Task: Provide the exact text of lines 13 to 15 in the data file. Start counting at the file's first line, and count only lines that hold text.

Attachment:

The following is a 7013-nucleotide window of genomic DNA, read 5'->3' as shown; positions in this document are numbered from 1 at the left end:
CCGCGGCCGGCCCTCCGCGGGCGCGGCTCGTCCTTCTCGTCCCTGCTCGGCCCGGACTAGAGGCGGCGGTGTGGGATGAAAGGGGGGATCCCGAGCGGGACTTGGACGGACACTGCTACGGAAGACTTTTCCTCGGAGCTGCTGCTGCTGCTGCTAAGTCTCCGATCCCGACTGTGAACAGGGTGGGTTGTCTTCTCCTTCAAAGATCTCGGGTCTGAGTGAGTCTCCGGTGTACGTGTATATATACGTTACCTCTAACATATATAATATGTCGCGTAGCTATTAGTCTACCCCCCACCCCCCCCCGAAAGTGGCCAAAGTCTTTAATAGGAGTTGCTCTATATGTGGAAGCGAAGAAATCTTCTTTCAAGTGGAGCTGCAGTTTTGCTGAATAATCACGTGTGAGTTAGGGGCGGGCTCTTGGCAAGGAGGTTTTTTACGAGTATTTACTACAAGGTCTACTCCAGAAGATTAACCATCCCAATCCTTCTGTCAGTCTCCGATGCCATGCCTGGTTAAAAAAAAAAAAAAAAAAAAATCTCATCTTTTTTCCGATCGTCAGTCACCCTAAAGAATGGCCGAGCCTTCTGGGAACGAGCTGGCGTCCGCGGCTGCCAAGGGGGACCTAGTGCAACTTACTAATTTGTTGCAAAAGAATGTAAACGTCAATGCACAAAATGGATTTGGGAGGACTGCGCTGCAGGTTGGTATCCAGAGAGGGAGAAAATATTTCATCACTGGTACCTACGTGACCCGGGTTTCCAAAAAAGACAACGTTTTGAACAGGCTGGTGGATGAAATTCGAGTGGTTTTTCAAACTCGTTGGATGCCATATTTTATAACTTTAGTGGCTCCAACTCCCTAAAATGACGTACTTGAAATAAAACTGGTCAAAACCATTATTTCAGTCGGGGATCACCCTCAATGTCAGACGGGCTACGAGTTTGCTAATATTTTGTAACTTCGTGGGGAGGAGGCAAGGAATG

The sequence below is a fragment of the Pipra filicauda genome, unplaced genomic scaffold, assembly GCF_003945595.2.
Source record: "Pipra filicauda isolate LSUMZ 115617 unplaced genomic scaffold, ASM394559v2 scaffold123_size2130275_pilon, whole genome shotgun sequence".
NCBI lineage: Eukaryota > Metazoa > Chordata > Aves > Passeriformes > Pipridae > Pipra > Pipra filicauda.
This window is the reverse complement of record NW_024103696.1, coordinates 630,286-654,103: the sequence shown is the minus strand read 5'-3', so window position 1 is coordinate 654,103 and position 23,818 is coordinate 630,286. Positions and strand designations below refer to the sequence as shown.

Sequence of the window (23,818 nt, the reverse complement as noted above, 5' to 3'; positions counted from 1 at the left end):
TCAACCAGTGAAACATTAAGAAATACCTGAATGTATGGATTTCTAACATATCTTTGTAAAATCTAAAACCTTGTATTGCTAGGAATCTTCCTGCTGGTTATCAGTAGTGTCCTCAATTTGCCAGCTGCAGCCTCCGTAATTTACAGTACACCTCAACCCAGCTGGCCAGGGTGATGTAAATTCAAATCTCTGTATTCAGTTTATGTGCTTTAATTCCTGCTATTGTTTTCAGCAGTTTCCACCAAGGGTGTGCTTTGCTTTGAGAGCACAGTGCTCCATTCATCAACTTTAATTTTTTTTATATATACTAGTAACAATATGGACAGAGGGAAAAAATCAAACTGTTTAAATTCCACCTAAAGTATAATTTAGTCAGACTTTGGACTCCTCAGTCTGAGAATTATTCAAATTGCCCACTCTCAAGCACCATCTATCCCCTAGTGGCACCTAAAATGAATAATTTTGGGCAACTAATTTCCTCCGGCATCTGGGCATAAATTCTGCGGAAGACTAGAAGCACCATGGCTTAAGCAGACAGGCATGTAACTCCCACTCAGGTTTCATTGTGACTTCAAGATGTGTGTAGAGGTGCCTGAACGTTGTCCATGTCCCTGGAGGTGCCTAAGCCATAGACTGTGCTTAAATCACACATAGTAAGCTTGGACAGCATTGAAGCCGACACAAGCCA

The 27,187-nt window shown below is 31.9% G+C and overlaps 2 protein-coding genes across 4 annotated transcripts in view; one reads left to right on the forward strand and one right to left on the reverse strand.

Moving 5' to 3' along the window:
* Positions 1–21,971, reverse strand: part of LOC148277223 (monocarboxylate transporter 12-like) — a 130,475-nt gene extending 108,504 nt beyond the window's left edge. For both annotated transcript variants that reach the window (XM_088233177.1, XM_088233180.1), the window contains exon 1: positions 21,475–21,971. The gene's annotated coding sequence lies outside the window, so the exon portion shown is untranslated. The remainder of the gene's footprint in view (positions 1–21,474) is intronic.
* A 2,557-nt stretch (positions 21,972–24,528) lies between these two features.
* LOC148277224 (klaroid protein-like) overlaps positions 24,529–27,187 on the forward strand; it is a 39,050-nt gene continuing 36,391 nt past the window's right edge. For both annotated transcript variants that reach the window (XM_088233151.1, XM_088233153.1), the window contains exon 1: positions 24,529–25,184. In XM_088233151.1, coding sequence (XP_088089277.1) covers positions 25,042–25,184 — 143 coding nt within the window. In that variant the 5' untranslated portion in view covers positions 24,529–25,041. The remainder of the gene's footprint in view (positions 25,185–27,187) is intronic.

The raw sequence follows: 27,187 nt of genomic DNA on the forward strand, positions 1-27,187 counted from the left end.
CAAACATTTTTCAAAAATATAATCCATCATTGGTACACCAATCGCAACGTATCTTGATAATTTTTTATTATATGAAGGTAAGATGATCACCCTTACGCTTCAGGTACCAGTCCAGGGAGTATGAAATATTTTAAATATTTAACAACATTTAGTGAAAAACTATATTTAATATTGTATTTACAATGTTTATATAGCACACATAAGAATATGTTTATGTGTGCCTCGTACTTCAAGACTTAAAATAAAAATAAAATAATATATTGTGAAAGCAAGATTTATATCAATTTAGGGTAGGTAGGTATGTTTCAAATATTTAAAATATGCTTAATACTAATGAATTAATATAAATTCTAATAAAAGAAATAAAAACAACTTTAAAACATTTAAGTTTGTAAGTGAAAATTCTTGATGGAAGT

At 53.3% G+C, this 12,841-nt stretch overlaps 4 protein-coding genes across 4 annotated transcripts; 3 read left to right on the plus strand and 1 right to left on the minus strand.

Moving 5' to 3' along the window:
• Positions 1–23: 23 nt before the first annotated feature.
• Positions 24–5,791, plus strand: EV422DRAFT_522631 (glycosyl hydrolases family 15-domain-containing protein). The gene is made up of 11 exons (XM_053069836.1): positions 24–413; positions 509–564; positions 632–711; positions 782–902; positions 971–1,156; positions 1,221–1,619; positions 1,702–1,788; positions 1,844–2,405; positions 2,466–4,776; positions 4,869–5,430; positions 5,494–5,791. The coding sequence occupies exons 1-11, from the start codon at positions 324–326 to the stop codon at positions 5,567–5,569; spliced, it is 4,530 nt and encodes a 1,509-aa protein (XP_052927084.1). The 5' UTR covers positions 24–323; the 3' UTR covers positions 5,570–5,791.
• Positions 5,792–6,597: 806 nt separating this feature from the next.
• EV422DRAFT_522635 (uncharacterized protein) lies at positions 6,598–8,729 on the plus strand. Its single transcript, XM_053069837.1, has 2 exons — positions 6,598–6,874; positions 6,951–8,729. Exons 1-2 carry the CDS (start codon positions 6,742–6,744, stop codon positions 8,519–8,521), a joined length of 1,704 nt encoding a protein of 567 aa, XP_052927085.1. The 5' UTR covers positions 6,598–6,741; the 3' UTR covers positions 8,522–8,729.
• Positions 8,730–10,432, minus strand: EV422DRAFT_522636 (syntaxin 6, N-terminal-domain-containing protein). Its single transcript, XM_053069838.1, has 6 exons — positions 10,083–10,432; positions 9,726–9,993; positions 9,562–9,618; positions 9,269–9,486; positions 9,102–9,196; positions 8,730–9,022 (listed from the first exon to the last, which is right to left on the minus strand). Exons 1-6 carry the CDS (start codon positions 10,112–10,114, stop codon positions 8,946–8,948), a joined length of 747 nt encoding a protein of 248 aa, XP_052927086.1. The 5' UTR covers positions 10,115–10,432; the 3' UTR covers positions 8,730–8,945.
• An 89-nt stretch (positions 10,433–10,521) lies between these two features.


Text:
* LOC148277224 (klaroid protein-like) overlaps positions 24,529–27,187 on the forward strand; it is a 39,050-nt gene continuing 36,391 nt past the window's right edge. For both annotated transcript variants that reach the window (XM_088233151.1, XM_088233153.1), the window contains exon 1: positions 24,529–25,184. In XM_088233151.1, coding sequence (XP_088089277.1) covers positions 25,042–25,184 — 143 coding nt within the window. In that variant the 5' untranslated portion in view covers positions 24,529–25,041. The remainder of the gene's footprint in view (positions 25,185–27,187) is intronic.

The raw sequence follows: 27,187 nt of genomic DNA on the forward strand, positions 1-27,187 counted from the left end.
CAAACATTTTTCAAAAATATAATCCATCATTGGTACACCAATCGCAACGTATCTTGATAATTTTTTATTATATGAAGGTAAGATGATCACCCTTACGCTTCAGGTACCAGTCCAGGGAGTATGAAATATTTTAAATATTTAACAACATTTAGTGAAAAACTATATTTAATATTGTATTTACAATGTTTATATAGCACACATAAGAATATGTTTATGTGTGCCTCGTACTTCAAGACTTAAAATAAAAATAAAATAATATATTGTGAAAGCAAGATTTATATCAATTTAGGGTAGGTAGGTATGTTTCAAATATTTAAAATATGCTTAATACTAATGAATTAATATAAATTCTAATAAAAGAAATAAAAACAACTTTAAAACATTTAAGTTTGTAAGTGAAAATTCTTGATGGAAGT